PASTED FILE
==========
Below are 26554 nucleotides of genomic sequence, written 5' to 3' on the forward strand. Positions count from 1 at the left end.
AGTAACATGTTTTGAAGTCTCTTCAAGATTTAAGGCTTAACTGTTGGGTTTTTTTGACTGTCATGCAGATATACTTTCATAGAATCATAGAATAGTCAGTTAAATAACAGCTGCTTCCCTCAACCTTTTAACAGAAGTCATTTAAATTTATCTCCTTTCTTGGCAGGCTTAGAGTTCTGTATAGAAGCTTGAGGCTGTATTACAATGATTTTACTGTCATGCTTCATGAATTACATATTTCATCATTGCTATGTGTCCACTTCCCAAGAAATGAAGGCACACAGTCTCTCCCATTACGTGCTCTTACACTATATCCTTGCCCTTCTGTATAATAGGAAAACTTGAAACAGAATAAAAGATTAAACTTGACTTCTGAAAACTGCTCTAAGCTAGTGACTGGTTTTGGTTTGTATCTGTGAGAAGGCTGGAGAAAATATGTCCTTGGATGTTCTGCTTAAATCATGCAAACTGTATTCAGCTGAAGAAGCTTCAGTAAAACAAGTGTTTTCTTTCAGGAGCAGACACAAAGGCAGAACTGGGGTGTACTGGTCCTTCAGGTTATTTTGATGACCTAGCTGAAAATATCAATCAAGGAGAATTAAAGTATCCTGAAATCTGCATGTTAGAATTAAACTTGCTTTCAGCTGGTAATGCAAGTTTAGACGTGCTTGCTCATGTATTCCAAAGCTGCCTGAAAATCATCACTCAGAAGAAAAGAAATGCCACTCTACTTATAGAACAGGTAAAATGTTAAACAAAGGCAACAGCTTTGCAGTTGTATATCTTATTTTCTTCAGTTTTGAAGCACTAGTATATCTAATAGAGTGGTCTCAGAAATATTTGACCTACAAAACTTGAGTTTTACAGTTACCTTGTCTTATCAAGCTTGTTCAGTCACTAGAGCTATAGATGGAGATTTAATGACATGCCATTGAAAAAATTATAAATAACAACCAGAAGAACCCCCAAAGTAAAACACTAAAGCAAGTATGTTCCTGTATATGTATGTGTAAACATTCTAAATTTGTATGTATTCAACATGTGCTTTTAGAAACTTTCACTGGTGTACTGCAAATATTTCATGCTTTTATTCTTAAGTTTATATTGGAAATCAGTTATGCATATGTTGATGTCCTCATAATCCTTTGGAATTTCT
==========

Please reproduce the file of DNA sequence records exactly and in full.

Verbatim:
Below are 26554 nucleotides of genomic sequence, written 5' to 3' on the forward strand. Positions count from 1 at the left end.
AGTAACATGTTTTGAAGTCTCTTCAAGATTTAAGGCTTAACTGTTGGGTTTTTTTGACTGTCATGCAGATATACTTTCATAGAATCATAGAATAGTCAGTTAAATAACAGCTGCTTCCCTCAACCTTTTAACAGAAGTCATTTAAATTTATCTCCTTTCTTGGCAGGCTTAGAGTTCTGTATAGAAGCTTGAGGCTGTATTACAATGATTTTACTGTCATGCTTCATGAATTACATATTTCATCATTGCTATGTGTCCACTTCCCAAGAAATGAAGGCACACAGTCTCTCCCATTACGTGCTCTTACACTATATCCTTGCCCTTCTGTATAATAGGAAAACTTGAAACAGAATAAAAGATTAAACTTGACTTCTGAAAACTGCTCTAAGCTAGTGACTGGTTTTGGTTTGTATCTGTGAGAAGGCTGGAGAAAATATGTCCTTGGATGTTCTGCTTAAATCATGCAAACTGTATTCAGCTGAAGAAGCTTCAGTAAAACAAGTGTTTTCTTTCAGGAGCAGACACAAAGGCAGAACTGGGGTGTACTGGTCCTTCAGGTTATTTTGATGACCTAGCTGAAAATATCAATCAAGGAGAATTAAAGTATCCTGAAATCTGCATGTTAGAATTAAACTTGCTTTCAGCTGGTAATGCAAGTTTAGACGTGCTTGCTCATGTATTCCAAAGCTGCCTGAAAATCATCACTCAGAAGAAAAGAAATGCCACTCTACTTATAGAACAGGTAAAATGTTAAACAAAGGCAACAGCTTTGCAGTTGTATATCTTATTTTCTTCAGTTTTGAAGCACTAGTATATCTAATAGAGTGGTCTCAGAAATATTTGACCTACAAAACTTGAGTTTTACAGTTACCTTGTCTTATCAAGCTTGTTCAGTCACTAGAGCTATAGATGGAGATTTAATGACATGCCATTGAAAAAATTATAAATAACAACCAGAAGAACCCCCAAAGTAAAACACTAAAGCAAGTATGTTCCTGTATATGTATGTGTAAACATTCTAAATTTGTATGTATTCAACATGTGCTTTTAGAAACTTTCACTGGTGTACTGCAAATATTTCATGCTTTTATTCTTAAGTTTATATTGGAAATCAGTTATGCATATGTTGATGTCCTCATAATCCTTTGGAATTTCT